by Jeffrey Burghauser (June 2020)
The Poet, Doris Lindo Lewis, 1930
“What shall I my lady give?” Your trembling.
“Tell me what a person’s for.” For trembling.
“When did you last know what anguish signified?”
When the stars were neither still nor trembling.
Poet, here’s a stubby pencil & a grid.
Yours must be the hand that keeps score, trembling.
Here’s the birth & simple death I’ve been between,
Smelling smoke and hearing all the din between.
Here’s my sternum; here’s my thirteenth vertebra—
Loci for my frantic heart to spin between.
Here’s the model. Here’s her painted counterpart.
There’s an acre of sequential kin between.
Here I am; and there is Hell—with nothing but
A dense, chthonic cladogram of tin between.
Show me pairs among the ocean’s fabulous
Sinews only fit to fit a fin between.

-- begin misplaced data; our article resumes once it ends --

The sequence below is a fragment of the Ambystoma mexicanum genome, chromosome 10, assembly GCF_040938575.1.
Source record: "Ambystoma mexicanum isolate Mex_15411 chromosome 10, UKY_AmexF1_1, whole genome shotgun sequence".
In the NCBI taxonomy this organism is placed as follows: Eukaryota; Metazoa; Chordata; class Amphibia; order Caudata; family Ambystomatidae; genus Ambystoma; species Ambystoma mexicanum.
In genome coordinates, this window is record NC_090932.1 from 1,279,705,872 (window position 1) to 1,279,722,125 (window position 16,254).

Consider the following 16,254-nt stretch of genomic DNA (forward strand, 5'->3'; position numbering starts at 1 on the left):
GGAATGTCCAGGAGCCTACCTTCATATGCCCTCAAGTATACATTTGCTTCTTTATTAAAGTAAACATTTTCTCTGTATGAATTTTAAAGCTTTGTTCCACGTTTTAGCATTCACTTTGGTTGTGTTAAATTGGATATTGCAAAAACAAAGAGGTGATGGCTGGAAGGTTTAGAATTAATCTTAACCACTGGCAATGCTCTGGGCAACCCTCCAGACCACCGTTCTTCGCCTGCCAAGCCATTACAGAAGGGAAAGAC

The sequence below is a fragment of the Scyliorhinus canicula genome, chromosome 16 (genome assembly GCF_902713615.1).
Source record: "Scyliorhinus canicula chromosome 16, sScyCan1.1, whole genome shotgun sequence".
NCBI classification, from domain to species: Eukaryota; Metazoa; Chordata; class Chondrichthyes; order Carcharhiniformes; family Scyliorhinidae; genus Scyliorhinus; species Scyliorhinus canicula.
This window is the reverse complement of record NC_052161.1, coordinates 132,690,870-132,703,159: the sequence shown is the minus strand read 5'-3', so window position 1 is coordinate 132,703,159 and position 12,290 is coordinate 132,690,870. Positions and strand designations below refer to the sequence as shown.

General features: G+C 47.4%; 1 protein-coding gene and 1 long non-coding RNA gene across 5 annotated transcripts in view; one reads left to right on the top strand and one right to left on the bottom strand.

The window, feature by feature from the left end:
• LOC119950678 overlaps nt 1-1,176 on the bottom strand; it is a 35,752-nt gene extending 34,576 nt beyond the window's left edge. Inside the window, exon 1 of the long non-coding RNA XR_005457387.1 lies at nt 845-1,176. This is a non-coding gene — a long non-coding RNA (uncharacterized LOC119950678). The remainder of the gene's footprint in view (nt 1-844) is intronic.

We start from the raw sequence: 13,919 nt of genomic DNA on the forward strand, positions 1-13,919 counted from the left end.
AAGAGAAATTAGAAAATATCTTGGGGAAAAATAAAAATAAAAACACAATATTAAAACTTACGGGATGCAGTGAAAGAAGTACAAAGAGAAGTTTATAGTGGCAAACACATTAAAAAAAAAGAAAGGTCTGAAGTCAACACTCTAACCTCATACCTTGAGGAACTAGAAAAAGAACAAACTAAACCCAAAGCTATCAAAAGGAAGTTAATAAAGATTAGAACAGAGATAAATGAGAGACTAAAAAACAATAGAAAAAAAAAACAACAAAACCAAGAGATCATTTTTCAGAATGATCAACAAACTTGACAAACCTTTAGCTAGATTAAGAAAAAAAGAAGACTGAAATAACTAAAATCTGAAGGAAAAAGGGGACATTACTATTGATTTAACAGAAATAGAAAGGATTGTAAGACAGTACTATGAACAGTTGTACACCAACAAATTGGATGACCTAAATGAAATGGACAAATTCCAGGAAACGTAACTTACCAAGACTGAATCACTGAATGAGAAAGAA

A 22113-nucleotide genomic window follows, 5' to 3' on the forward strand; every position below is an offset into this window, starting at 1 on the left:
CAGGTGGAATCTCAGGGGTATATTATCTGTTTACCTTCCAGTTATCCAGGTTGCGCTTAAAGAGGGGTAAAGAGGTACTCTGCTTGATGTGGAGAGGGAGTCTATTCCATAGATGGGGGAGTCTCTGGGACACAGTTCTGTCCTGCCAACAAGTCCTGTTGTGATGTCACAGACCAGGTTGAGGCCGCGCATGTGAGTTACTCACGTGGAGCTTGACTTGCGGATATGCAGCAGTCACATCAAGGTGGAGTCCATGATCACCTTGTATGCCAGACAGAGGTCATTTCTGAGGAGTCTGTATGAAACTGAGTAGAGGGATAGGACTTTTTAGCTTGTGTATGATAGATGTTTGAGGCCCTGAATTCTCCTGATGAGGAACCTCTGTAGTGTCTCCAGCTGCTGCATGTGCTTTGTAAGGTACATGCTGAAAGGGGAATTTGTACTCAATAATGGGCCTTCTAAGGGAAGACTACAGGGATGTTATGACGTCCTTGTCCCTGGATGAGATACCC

Thoughtful Poet, promise that your words be so
Mason’d that you cannot fit a sin between.
Damson plums are slowly stewed in rosewater.
Darkness offers a divine cuisine of pain.
Poet, you’ve survéyed the whole of History
From this Mughal-crimson mezzanine of pain.
Jeffrey Burghauser is a teacher in Columbus, OH. He was educated at SUNY-Buffalo and the University of Leeds. He currently studies the five-string banjo with a focus on pre-WWII picking styles. A former artist-in-residence at the Arad Arts Project (Israel), his poems have appeared (or are forthcoming) in Appalachian Journal, Fearsome Critters, Iceview, Lehrhaus, and New English Review. Jeffrey’s book-length collections are available on Amazon, and his website is www.jeffreyburghauser.com.
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